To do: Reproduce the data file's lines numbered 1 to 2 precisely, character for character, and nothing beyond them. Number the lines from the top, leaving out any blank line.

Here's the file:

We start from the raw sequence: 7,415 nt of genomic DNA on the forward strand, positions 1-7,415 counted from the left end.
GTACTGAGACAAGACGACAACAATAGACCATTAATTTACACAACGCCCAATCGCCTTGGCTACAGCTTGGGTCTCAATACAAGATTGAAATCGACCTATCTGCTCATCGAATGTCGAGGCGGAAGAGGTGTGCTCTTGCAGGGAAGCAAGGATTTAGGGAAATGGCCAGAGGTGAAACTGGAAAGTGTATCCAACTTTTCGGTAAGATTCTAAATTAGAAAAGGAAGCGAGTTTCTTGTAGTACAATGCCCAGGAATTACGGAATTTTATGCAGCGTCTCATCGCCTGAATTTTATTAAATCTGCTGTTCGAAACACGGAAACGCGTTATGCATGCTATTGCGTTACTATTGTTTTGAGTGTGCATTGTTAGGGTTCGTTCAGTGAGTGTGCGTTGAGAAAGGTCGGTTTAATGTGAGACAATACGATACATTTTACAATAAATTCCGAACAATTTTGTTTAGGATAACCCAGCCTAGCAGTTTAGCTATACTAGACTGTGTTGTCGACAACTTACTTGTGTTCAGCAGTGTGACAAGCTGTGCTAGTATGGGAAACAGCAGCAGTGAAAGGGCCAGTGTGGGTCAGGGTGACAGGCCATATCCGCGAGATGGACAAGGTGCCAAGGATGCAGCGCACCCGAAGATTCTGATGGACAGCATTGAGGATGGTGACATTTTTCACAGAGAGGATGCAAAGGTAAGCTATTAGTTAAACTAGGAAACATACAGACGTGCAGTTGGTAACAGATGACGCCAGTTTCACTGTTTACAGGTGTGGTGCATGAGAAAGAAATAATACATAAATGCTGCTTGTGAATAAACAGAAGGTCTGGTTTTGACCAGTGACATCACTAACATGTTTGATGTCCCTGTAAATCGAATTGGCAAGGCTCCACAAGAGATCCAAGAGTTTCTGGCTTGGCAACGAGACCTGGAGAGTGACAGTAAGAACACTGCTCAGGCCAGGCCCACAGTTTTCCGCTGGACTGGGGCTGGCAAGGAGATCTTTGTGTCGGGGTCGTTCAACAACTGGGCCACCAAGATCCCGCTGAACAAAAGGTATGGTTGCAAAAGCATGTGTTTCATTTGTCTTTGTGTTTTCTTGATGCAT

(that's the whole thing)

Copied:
We start from the raw sequence: 7,415 nt of genomic DNA on the forward strand, positions 1-7,415 counted from the left end.
GTACTGAGACAAGACGACAACAATAGACCATTAATTTACACAACGCCCAATCGCCTTGGCTACAGCTTGGGTCTCAATACAAGATTGAAATCGACCTATCTGCTCATCGAATGTCGAGGCGGAAGAGGTGTGCTCTTGCAGGGAAGCAAGGATTTAGGGAAATGGCCAGAGGTGAAACTGGAAAGTGTATCCAACTTTTCGGTAAGATTCTAAATTAGAAAAGGAAGCGAGTTTCTTGTAGTACAATGCCCAGGAATTACGGAATTTTATGCAGCGTCTCATCGCCTGAATTTTATTAAATCTGCTGTTCGAAACACGGAAACGCGTTATGCATGCTATTGCGTTACTATTGTTTTGAGTGTGCATTGTTAGGGTTCGTTCAGTGAGTGTGCGTTGAGAAAGGTCGGTTTAATGTGAGACAATACGATACATTTTACAATAAATTCCGAACAATTTTGTTTAGGATAACCCAGCCTAGCAGTTTAGCTATACTAGACTGTGTTGTCGACAACTTACTTGTGTTCAGCAGTGTGACAAGCTGTGCTAGTATGGGAAACAGCAGCAGTGAAAGGGCCAGTGTGGGTCAGGGTGACAGGCCATATCCGCGAGATGGACAAGGTGCCAAGGATGCAGCGCACCCGAAGATTCTGATGGACAGCATTGAGGATGGTGACATTTTTCACAGAGAGGATGCAAAGGTAAGCTATTAGTTAAACTAGGAAACATACAGACGTGCAGTTGGTAACAGATGACGCCAGTTTCACTGTTTACAGGTGTGGTGCATGAGAAAGAAATAATACATAAATGCTGCTTGTGAATAAACAGAAGGTCTGGTTTTGACCAGTGACATCACTAACATGTTTGATGTCCCTGTAAATCGAATTGGCAAGGCTCCACAAGAGATCCAAGAGTTTCTGGCTTGGCAACGAGACCTGGAGAGTGACAGTAAGAACACTGCTCAGGCCAGGCCCACAGTTTTCCGCTGGACTGGGGCTGGCAAGGAGATCTTTGTGTCGGGGTCGTTCAACAACTGGGCCACCAAGATCCCGCTGAACAAAAGGTATGGTTGCAAAAGCATGTGTTTCATTTGTCTTTGTGTTTTCTTGATGCAT